Or Chris Harris of the Los Angeles Chargers, a potential Hall of Famer if the Hall only accepted slot cornerbacks and no other position.
From The Draft Network:
Summary - Bryan Edwards projects as a strong candidate to serve as a complimentary starter at the NFL level. Edwards may be best off as a “big slot” target, he frequently won his routes from the slot as a middle of the field receiver and struggled most with separation when trying to press and sell vertically on the boundary. Edwards shows some strong nuance to aid his route running ability and has physically dominant tendencies at the catch point. If he can sure up his hands, his ceiling grows.
From Benjamin Solak on that same Network:
Summary: Bryan Edwards is a late Day 2/early Day 3 candidate for teams looking for a complimentary receiver with the ability to create dynamic plays out of schemed touches. A bigger body with great explosiveness and good long speed, Edwards is surprisingly shifty as a runner, and has the requisite contact balance to break multiple tackles after generating troubling angles with his speed and quickness. Edwards lacks the ideal catch radius of a player his size, and often seems late or lazy when adjusting to the football, but he has flashes of elevation catches and downfield tracks that illustrate a high-ceiling player. Edwards is a candidate for a rotational WR3/4 role in Year 1, but has the ceiling of a WR2 if he shores up his releases against press coverage to create better instantaneous separation.
Those evaluations are obviously much more conservative than “AJ Green” but still paint a picture of a player who has the ceiling of being that type of “1,000-yard” receiver we often pine for — Especially for a Raiders franchise that hasn’t seen a wide receiver lead the team in receiving for more than two years in a row since Tim Brown in 2001.
But if you really want to dream big about Bryan Edwards, then you can read Cover 1’s evaluation of him:
t’s Edwards’ size and athleticism that flash on film and allowed the Gamecocks staff to use him in a multitude of ways. The 6-foot-3, 215-pound senior sports a thick build, which is the primary reason that he is able to break a lot of tackles after the catch. In 2019, per SportsInfo Solutions (SIS), Edwards gained 67%, 550 yards, of his total receiving yards after the catch and broke 15 tackles in the process (sixth-most among WRs). This upped his total to 56 broken tackles over the course of his career. Of his 111 targets in 2019, 29 receptions of 31 targets went for 237 yards and one touchdown in the screen game.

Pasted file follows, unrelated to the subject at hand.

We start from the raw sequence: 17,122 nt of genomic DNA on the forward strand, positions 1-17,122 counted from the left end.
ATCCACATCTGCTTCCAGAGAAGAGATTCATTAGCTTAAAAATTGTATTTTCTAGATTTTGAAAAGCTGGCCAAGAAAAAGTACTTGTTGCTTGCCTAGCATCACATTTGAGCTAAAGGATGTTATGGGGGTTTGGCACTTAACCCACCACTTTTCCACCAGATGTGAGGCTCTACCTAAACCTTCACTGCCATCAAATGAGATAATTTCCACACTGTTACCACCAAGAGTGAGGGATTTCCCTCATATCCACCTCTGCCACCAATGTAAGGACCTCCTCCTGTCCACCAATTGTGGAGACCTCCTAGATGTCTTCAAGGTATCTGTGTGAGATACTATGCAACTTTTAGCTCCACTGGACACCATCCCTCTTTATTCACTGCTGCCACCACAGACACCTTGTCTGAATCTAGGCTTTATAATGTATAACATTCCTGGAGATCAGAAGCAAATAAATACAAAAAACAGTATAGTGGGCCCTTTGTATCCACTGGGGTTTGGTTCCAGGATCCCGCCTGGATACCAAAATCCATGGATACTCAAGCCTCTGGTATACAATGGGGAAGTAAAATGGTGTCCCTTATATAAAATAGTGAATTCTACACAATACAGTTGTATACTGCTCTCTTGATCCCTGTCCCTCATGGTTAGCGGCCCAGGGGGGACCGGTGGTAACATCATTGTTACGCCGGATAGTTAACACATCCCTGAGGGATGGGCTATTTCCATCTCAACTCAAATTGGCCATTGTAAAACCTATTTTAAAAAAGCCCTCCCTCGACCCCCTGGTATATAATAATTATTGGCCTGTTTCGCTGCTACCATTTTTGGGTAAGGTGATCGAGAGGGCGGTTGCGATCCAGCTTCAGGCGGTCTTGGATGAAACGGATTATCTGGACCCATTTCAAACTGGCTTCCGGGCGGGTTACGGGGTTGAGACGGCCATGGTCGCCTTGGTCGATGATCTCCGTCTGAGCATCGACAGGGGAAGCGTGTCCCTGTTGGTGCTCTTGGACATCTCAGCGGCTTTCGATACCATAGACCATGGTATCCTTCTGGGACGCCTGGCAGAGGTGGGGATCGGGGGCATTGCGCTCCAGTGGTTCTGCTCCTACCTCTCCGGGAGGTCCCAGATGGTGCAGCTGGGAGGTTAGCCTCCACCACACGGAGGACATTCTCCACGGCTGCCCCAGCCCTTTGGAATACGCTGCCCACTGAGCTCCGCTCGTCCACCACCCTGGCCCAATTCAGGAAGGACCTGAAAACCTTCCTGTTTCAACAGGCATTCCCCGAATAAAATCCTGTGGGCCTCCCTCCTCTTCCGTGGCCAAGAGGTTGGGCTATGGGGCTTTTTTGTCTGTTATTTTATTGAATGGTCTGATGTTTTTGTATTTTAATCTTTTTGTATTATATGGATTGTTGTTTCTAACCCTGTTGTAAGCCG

It’s often difficult to spot, but if you watch his footwork closely, you will see Edwards stab the outside short-arm of the Alabama defender on a one-step slant in the first clip. But then, just a few plays later, he makes it look similar, but this time he turns it into a three-step slant with some convincing footwork.
The nuance to his game can easily be overlooked because he doesn’t pop off the film like many SEC receivers do. Edwards likely runs the 40-yard dash in the 4.45-4.5 second range, which is average, so he must rely on other parts of his game to win. He has a knack for understanding a defender’s leverage within a given coverage and how to manipulate his route stem to maximize its effectiveness. On this play, Edwards is running a stop route, so you see him push vertically, and as he closes the cushion, he works into the blind spot of the corner. The corner is bailing deep with his eyes on the QB, which allows Edwards the ability to disappear behind the corner. Once in striking distance, he executes a subtle push-off with his inside hand. The push-off is subtle, but it creates massive separation for Edwards as if he just executed a “one-inch punch” on the defensive back. The move was sneaky, and I highly doubt any of the referees along the sideline could even see it.
Another example of leaning into the defensive back then taking his green. pic.twitter.com/0YAJrc3FsF— Cover 1 (@Cover_1_) January 13, 2020
Everyone does seem to agree that there’s a notable ceiling for Edwards and that is most likely why the Raiders opted to double down on their commitment to finding the next Tim Brown 20 years later.
With the 12th pick in the 2020 NFL Draft, the Las Vegas Raiders selected receiver Henry Ruggs III. With the 80th pick, they selected receiver (turned running back) Lynn Bowden Jr. And with the 81st pick they said, “To hell with people who don’t have original family names” and selected Bryan Edwards the first.
The Raiders have options now and they can keep Tyrell Williams and Nelson Agholor if Edwards seems to need more time to develop as many receivers do. We already know that they are going to hammer plenty of targets to Darren Waller, Hunter Renfrow, Josh Jacobs, and Ruggs as is. I mean, I think Ruggs and Bowden will also be brought along slowly as rookies, but with all these options, they don’t need to make a hasty decision.
Edwards was able to contribute early at South Carolina and he was reliable up until his two recent injuries. That may have cost him a real chance to develop a part of his workout in the same way that he developed his game at South Carolina and who knows what may have happened to his stock. Perception is reality and if Edwards had made a little noise at the combine, he may not have even been available to Las Vegas at 81.
And that’s just from him being a receiver out of South Carolina. Imagine how much Mike Mayock would have loved the versatility of the two-time national championship safety out of Clemson.
In another life.